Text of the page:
The Italian will allegedly replace Tim Sherwood at the conclusion of the current campaign, as revealed in Corriere dello Sport (via Ben Jefferson of the Express):
Allegri was sacked by Milan in January and has reportedly been living in London since that time in a bid to learn English in preparation for a Premier League job.
And Italian daily Corriere dello Sport claims that Daniel Levy is ready to offer the 46-year-old that opportunity by replacing Tim Sherwood at White Hart Lane.
Jefferson's report suggests current Milan assistant Mauro Tassotti will join Allegri on his London adventure, while James Horncastle of BT Sport posted the original front-page headline:
However, ESPNFC's Kevin Palmer reports that other sources are denying Corriere's report on the former Milan manager:
Former AC Milan boss Massimiliano Allegri is not being lined up to be the next Tottenham head coach, sources at the North London club have told ESPN FC.
Allegri has been out of work since he was relieved of his duties at Milan in January, while he has previously expressed an interest in working in the Premier League.
And Corriere dello Sport claimed on Friday that the Italian will "officially become the coach of Spurs."
However, sources at Tottenham have told ESPN FC that "'the story is rubbish," denying that the Italian is in the running to replace Tim Sherwood -- who is widely expected to leave in the summer -- and insisting that no negotiations have taken place.
Earlier this month, Daniel Levy spoke on the state of Tottenham, courtesy of the Guardian:
We have come far in the last decade – we have raised our expectations from a club aiming to be in the top half of the table to competing in Europe each season – to the point at which we find ourselves disappointed if we don't make the Champions League.
This season, we have had to make significant changes, both in coaching and playing staff and yet we are currently only two points less than last season's tally. Whilst this season's performances and results have not lived up to expectation, we believe our squad has potential and it is important that we all now show commitment and teamwork to get the best possible finish to the season.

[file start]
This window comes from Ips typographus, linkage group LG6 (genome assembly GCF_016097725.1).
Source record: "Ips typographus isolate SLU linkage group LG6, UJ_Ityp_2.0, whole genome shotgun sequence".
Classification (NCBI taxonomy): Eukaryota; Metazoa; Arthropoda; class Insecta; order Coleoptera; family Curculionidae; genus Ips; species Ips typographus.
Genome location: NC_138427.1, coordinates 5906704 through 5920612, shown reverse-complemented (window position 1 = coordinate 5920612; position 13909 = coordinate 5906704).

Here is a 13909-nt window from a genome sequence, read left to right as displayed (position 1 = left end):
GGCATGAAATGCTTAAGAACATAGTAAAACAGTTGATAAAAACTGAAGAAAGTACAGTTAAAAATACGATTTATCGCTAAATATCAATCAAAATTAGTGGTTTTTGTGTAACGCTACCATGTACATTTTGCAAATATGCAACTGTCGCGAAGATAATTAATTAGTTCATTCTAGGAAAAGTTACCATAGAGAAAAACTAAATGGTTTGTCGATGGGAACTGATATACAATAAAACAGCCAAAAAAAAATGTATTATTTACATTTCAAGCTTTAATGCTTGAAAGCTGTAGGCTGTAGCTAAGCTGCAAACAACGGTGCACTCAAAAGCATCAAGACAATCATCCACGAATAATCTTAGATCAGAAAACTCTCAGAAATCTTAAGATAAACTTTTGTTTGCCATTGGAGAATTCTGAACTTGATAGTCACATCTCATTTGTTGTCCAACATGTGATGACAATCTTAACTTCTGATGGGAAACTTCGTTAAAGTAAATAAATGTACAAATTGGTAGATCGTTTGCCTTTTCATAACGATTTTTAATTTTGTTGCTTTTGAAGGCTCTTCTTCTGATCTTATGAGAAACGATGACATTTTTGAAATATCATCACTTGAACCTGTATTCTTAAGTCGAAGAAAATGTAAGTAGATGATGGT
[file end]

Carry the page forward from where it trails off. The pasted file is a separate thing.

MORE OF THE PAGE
Despite recent troubles at Milan, Allegri has enjoyed plenty of success throughout his managerial career. A 2007-08 Serie C1-winning campaign with Sassuolo, who now reside in Italy's top flight, provided the backdrop to further progress made at Cagliari.
Allegri led a limited Rossoblu side to an impressive ninth-place finish during the 2008-09 season but exited his role in April 2010, with Cagliari down in 12th. He soon joined Milan where he won the Serie A title and Italian Super Cup during his first season.
Since then, Allegri's success has stalled. Juventus have managed to reassert their dominance atop Italy's domestic division and are on course to win their third straight title this year. Milan lost out by four points during Allegri's second season in charge, 15 the next and are currently 39 points behind Antonio Conte's leaders.
Ironically, Milan dismissed Allegri after suffering a 4-3 defeat to Sassuolo in January—the club he helped set in motion, per BBC Sport.
Allegri's potential appointment at Spurs would serve up little surprise. Daniel Levy's affinity with chopping and changing managers never ceases to exist, while under-pressure technical director Franco Baldini may receive a smidgen of extra leeway if his countryman is installed.
Baldini "must take his share of the blame" for Spurs' recent failings, per Jamie Redknapp of Sky Sports. Tasked with replacing Gareth Bale, both Levy and Baldini have failed to land players who can consistently improve Spurs' chances of Champions League football. Indeed, as the current team struggles in sixth, it seems progress has taken a backward step.
The Mirror's David Kidd believes Baldini's future is in doubt, but he could be given extra time to prove his worth if Allegri is installed. It is likely the potentially incoming Italian will wish to keep his compatriot in North London, especially during the teething process of his tenure.
Although Allegri has proved quality throughout his managerial career, Spurs fans may be disappointed to hire a coach with a recent history of failure. His reputation also pales in comparison to Louis van Gaal and Jurgen Klopp, who are both linked with Spurs, as reported by James Dickenson of the Express.
Whoever the appointment, Levy can't afford to get his next managerial selection wrong. Supporters have witnessed their board wade through bosses in recent times—with three different leaders in as many years—and will want to see some longevity at the club.
Allegri would be a low-key hire considering the other names linked, a result in keeping with Levy's tenure at White Hart Lane.